We’ve received word that Bob Jarrett passed away in his sleep recently at his home in Colon, Panama.
Everyone who came in contact with Bob has a story to tell. Here’s one favorite: Kris McDivitt had hired Bob to make a rock garden in front of her house on Pacific Coast Highway. Bob decided to use as a source boulders from the beach at Mondo’s Cove; they were plentiful, close by and free of charge. While hucking his third or fourth load into the bed of his truck he noticed, out of the corner of his eye, a sheriff’s car sidling up. He took the last boulder out and returned it to the sand, then another.
The officer came up and asked him what the hell he was doing.
“I had all these rocks in my yard,” Bob said. “And I’m just trying to get rid of them.”
“You can’t do that,” the cop said. “Put ’em back in the truck.”
Which he started to do …
Bob was – in addition to being wicked smart, quick on his feet, a master builder of anything he cared to build, and wily – a born entrepreneur and a fiercely independent spirit. In his late teens he took to climbing in Yosemite and surfing the breaks of his native Orange County (where he was legendary for both his style and for surfing the best waves in the dead of winter in a wool coat).
He made friends easily – among them Yvon Chouinard and his wife, Malinda, from the earliest days, Dale Velzy, Hunter S. Thompson, Taj Mahal and Carlos Santana – and kept them. After running his own ambulance service in Aspen’s heyday of the late 1960s and ’70s, he retired to a paradise of his own near Pony, Mont., where he fished, built rock tubs around his numerous hot springs and a screened cabin for his fly-fishing friends to stay.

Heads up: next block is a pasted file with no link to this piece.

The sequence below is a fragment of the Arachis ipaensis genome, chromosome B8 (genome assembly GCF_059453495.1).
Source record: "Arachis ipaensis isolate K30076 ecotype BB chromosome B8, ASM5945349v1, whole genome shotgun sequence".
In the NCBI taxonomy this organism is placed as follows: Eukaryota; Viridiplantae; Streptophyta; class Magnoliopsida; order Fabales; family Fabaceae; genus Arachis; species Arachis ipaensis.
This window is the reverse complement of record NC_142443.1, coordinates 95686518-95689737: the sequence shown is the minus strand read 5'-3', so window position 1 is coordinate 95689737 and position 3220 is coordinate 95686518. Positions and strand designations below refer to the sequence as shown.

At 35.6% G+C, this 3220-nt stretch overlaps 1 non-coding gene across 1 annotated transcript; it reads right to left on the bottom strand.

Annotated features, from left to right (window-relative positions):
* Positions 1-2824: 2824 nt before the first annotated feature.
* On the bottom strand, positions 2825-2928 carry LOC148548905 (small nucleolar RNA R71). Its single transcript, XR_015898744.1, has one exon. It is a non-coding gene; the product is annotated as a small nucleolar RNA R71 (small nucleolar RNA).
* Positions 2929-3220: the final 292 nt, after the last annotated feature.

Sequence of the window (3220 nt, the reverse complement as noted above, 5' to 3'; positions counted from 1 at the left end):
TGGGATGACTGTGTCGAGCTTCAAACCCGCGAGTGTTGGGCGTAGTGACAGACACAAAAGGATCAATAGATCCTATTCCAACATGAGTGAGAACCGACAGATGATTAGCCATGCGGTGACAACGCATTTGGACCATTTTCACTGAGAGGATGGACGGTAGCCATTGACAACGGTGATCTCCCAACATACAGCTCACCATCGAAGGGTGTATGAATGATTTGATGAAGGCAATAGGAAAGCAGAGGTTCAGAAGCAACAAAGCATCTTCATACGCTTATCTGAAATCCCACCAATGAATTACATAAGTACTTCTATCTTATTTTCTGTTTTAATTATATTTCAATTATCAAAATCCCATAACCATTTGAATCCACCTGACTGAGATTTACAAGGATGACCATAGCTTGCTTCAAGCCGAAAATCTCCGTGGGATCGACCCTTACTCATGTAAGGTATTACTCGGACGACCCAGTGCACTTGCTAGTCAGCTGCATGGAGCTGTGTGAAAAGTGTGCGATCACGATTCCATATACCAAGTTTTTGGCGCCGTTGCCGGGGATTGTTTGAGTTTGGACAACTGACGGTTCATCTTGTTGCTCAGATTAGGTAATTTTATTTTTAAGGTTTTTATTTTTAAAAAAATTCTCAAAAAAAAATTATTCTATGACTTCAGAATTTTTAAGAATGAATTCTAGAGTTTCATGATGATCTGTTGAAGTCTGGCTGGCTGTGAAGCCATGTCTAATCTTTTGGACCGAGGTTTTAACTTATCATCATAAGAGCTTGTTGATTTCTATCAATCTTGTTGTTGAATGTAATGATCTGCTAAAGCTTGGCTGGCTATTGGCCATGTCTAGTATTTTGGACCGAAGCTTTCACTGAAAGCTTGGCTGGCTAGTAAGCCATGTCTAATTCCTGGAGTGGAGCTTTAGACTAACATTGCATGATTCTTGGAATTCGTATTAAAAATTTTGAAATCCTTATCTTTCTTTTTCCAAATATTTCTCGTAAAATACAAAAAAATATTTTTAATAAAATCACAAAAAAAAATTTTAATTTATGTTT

From there, Bob came to Patagonia in 1988 to work with Peter Noone and Andy Carlson, building out the company’s retail stores as it acquired spaces. The Buenos Aires store is a tribute to his taste and craftsmanship. During his last years with Patagonia, he commuted to work from Zancudo, Costa Rica, where he bought some coastal property, set up the planet’s most remote Patagonia seconds store, and served as unofficial mayor and judge.
He found loving happiness in his last years with his wife, Ruby. The day before he died, he and Ruby had been out to the local market. An infection he’d incurred while metal sculpting was healing up. The sale of his home in Zancudo had just closed. He was in good spirits.
Bob was a steadfast friend to many of us – as those who knew him for anywhere between five and 50 years can attest. We shall miss him. His spirit is with us.
Friends gathered May 9 for a memorial paddle-out and hamburger barbecue in Huntington Beach. Donations can be made in the name of Bob Jarrett to the International Surfing Museum in Huntington Beach at surfingmuseum.org.
– Vincent Stanley
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